Viscoelastic and failure properties of spine ligament collagen fascicles

  • Scott R. LucasEmail author
  • Cameron R. Bass
  • Jeff R. Crandall
  • Richard W. Kent
  • Francis H. Shen
  • Robert S. Salzar
Original Paper


The microstructural volume fractions, orientations, and interactions among components vary widely for different ligament types. If these variations are understood, however, it is conceivable to develop a general ligament model that is based on microstructural properties. This paper presents a part of a much larger effort needed to develop such a model. Viscoelastic and failure properties of porcine posterior longitudinal ligament (PLL) collagen fascicles were determined. A series of subfailure and failure tests were performed at fast and slow strain rates on isolated collagen fascicles from porcine lumbar spine PLLs. A finite strain quasi-linear viscoelastic model was used to fit the fascicle experimental data. There was a significant strain rate effect in fascicle failure strain (P < 0.05), but not in failure force or failure stress. The corresponding average fast-rate and slow-rate failure strains were 0.098 ± 0.062 and 0.209 ± 0.081. The average failure force for combined fast and slow rates was 2.25 ± 1.17 N. The viscoelastic and failure properties in this paper were used to develop a microstructural ligament failure model that will be published in a subsequent paper.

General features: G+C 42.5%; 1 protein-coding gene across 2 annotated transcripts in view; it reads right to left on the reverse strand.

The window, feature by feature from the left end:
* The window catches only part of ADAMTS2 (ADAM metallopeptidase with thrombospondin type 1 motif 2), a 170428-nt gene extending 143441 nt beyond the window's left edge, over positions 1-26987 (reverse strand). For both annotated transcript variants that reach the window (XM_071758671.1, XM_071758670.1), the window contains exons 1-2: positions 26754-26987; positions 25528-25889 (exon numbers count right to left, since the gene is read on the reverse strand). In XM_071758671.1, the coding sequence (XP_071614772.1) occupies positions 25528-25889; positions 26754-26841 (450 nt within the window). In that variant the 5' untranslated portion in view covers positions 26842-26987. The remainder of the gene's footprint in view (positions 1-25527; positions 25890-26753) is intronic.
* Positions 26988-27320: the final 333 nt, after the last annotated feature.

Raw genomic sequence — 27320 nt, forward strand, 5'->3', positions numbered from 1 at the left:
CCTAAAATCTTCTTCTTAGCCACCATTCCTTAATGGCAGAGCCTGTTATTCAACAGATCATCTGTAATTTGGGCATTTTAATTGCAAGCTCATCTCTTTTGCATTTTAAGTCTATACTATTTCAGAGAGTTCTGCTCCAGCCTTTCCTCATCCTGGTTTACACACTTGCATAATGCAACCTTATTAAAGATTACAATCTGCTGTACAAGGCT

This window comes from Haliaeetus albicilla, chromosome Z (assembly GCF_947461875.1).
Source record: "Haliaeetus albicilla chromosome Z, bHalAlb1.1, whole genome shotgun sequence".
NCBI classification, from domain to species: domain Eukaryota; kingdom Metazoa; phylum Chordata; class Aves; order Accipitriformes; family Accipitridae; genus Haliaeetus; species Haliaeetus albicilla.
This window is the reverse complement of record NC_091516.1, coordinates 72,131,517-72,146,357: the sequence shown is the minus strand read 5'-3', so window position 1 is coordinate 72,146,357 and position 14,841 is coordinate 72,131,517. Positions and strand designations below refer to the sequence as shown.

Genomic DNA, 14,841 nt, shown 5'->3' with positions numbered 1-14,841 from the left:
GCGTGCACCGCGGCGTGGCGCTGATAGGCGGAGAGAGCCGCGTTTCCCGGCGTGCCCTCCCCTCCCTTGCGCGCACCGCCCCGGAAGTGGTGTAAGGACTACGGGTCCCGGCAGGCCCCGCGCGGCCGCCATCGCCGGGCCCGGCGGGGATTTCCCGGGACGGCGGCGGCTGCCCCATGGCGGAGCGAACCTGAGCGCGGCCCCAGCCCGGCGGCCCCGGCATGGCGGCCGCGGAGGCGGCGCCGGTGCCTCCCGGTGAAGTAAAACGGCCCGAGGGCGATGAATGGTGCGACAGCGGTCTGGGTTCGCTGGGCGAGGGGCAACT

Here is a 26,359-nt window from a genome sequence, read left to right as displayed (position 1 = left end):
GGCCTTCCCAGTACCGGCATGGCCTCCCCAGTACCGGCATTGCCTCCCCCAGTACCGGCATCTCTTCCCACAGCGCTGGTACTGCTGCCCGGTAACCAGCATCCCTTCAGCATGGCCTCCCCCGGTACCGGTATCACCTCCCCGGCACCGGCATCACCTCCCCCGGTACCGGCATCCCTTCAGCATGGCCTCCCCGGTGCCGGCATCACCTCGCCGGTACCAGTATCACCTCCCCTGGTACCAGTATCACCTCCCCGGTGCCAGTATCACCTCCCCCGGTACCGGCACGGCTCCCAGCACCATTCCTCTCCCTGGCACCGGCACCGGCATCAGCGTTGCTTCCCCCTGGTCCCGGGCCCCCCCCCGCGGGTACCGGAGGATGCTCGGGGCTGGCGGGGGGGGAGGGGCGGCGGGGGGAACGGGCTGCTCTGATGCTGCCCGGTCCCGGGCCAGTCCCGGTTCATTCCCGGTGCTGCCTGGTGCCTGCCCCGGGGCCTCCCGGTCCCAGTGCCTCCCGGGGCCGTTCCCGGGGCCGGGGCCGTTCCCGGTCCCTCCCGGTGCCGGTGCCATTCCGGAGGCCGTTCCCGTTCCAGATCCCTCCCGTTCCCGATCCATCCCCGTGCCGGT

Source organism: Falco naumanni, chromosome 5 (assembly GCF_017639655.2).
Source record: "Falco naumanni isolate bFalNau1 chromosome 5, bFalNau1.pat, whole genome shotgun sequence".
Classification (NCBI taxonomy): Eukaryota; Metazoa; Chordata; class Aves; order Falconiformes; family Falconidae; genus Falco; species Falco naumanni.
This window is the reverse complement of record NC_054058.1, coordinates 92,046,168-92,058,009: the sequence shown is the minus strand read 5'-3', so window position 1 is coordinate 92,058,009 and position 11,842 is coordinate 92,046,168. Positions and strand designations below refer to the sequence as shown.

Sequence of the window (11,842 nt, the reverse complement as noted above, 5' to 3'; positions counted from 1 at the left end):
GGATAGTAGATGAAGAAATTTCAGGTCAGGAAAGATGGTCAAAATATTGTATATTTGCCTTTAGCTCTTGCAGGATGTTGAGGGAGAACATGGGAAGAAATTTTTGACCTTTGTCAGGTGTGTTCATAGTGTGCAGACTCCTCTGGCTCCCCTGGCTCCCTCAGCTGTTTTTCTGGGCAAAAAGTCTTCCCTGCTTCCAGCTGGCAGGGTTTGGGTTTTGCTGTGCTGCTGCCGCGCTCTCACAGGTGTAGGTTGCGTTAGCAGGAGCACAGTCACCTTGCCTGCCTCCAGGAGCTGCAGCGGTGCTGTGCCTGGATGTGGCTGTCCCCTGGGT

Spine Ligament Fascicle Viscoelasticity Failure Biomechanics 


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Copyright information

© Springer-Verlag 2009

Authors and Affiliations

  • Scott R. Lucas
    • 1
    Email author
  • Cameron R. Bass
    • 2
  • Jeff R. Crandall
    • 3
    • 4
  • Richard W. Kent
    • 3
    • 5
  • Francis H. Shen
    • 6
  • Robert S. Salzar
    • 3
  1. 1.Exponent Failure Analysis Associates, Biomechanics PracticePhiladelphiaUSA
  2. 2.Duke UniversityDurhamUSA
  3. 3.Department of Mechanical and Aerospace Engineering, Center for Applied BiomechanicsUniversity of VirginiaCharlottesvilleUSA
  4. 4.Department of Biomedical Engineering, Center for Applied BiomechanicsUniversity of VirginiaCharlottesvilleUSA
  5. 5.Department of Emergency Medicine, Center for Applied BiomechanicsUniversity of VirginiaCharlottesvilleUSA
  6. 6.Department of Orthopedic SurgeryUniversity of VirginiaCharlottesvilleUSA

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